Back-to-Back Commitment

Back-to-Back Commitment

Investopedia / Jake Shi

What Is a Back-to-Back Commitment?

A back-to-back commitment is a commitment to make a second take-out loan that piggybacks another loan. With a back-to-back commitment, once the terms of the first loan are satisfied, they will be rolled into the second loan.

Key Takeaways

  • A back-to-back commitment is a commitment to make a second take-out loan on top of a first loan.
  • A back-to-back loan mitigates risk for the lender by using terms of the first loan as collateral for the second one.
  • Back-to-back commitment loans are common in the construction industry.

Understanding a Back-to-Back Commitment

The best example of a back-to-back commitment is when a bank makes a construction loan to build a house. Once the house is built and a certificate of occupancy is issued, the bank will make a new loan, probably a first mortgage loan, to take out the construction loan. The bank's commitment will specify the conditions that must be met in order for the commitment to fund the second loan to be valid. The term "back-to-back commitment" may also be used to describe an agreement to purchase a construction loan at a later date.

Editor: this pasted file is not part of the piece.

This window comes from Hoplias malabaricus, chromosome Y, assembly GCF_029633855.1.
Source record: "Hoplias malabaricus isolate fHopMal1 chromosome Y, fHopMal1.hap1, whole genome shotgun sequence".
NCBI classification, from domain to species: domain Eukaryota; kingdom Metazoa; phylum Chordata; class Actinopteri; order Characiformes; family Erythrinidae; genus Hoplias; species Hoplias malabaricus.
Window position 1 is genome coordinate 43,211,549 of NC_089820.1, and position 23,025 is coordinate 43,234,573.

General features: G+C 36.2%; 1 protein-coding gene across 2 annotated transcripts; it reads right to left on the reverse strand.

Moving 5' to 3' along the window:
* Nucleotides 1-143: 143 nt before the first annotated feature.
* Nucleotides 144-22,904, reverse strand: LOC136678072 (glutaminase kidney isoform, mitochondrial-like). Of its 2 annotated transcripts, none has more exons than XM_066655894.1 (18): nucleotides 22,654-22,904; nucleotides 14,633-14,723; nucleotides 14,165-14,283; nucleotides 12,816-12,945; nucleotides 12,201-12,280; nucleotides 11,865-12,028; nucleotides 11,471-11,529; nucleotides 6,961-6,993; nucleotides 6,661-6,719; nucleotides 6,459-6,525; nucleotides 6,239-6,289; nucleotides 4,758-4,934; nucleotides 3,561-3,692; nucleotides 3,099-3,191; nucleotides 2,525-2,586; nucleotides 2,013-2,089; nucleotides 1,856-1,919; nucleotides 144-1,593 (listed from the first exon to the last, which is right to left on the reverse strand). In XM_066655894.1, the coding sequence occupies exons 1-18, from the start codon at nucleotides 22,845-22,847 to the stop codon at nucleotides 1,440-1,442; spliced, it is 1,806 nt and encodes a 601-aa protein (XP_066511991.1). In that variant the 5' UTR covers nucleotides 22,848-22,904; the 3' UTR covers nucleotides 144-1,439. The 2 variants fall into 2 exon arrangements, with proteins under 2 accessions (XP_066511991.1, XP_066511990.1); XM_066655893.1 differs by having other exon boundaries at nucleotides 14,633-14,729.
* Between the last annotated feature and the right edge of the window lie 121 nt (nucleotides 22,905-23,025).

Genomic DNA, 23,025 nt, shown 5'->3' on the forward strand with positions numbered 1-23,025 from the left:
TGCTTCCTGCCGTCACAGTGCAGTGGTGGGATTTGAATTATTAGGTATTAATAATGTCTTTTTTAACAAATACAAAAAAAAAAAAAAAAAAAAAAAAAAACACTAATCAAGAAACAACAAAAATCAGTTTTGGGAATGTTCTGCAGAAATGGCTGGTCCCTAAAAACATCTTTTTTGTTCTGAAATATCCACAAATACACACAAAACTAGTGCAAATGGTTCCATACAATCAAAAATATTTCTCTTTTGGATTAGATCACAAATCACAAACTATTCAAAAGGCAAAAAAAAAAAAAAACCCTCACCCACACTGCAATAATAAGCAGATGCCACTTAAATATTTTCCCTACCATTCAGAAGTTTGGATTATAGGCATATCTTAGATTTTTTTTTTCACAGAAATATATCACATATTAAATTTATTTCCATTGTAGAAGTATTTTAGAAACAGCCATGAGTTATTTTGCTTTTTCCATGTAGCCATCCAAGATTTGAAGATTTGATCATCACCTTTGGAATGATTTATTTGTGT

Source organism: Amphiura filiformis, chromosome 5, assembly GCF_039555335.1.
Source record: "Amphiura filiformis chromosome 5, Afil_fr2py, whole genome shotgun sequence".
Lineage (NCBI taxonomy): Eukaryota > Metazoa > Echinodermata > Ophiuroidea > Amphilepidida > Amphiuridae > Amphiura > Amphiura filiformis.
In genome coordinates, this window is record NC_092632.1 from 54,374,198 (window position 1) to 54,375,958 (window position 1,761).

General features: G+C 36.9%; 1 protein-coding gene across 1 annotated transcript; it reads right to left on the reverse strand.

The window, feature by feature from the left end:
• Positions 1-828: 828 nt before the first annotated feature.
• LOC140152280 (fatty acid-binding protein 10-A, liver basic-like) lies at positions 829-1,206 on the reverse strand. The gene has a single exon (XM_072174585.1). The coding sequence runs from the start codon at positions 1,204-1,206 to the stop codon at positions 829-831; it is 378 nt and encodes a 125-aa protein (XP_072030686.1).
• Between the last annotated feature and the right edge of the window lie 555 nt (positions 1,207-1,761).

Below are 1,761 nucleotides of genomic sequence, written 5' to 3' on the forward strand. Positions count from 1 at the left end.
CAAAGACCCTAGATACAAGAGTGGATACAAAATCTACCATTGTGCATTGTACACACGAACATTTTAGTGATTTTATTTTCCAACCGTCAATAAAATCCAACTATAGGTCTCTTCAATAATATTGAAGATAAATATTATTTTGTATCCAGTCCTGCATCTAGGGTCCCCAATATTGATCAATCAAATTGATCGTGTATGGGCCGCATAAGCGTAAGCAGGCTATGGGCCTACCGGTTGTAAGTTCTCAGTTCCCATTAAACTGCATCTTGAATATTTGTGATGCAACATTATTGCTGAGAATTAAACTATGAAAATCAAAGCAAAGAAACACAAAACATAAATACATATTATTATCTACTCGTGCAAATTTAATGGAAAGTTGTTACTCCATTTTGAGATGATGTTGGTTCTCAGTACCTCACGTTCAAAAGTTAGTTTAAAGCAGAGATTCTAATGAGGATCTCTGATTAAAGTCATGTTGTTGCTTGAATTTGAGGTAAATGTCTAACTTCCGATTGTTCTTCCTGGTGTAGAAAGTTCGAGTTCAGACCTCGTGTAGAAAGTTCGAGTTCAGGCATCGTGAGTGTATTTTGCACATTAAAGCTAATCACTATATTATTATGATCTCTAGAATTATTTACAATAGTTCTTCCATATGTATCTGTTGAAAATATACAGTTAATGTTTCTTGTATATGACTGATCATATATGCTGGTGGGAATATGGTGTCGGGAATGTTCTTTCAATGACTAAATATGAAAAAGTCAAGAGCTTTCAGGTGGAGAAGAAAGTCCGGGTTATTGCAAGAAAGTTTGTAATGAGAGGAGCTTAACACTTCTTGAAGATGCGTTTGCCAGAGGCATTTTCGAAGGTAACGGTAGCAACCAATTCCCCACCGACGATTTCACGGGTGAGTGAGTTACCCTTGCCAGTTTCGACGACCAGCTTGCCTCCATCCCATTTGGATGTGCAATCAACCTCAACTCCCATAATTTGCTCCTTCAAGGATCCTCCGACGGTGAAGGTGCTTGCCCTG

Benefits of a Back-to-Back Commitment

Back-to-back commitments help lenders to limit their risk. For example, if a bank issues a loan with the agreement that a second bank will buy it out at a later date, the originating bank mitigates risk by only being liable for a short period of the life of the loan. Liability passes to the bank buying out the loan after a predetermined period.

When a back-to-back commitment is used to roll a construction loan into a mortgage loan, the lender mitigates risk by gaining access to collateral to further secure the loan should the borrower default. A construction loan doesn't give the lender access to much collateral. However, if the loan is rolled into a mortgage loan once construction has been completed, the lender can use the new structure as collateral.

Example of a Back-to-Back Commitment

A borrower obtains a construction loan from Bank A to build a new restaurant. Bank A agrees to the loan on the condition that a back-to-back commitment is made with Bank B, with Bank B agreeing to buy out the construction loan in a year's time.

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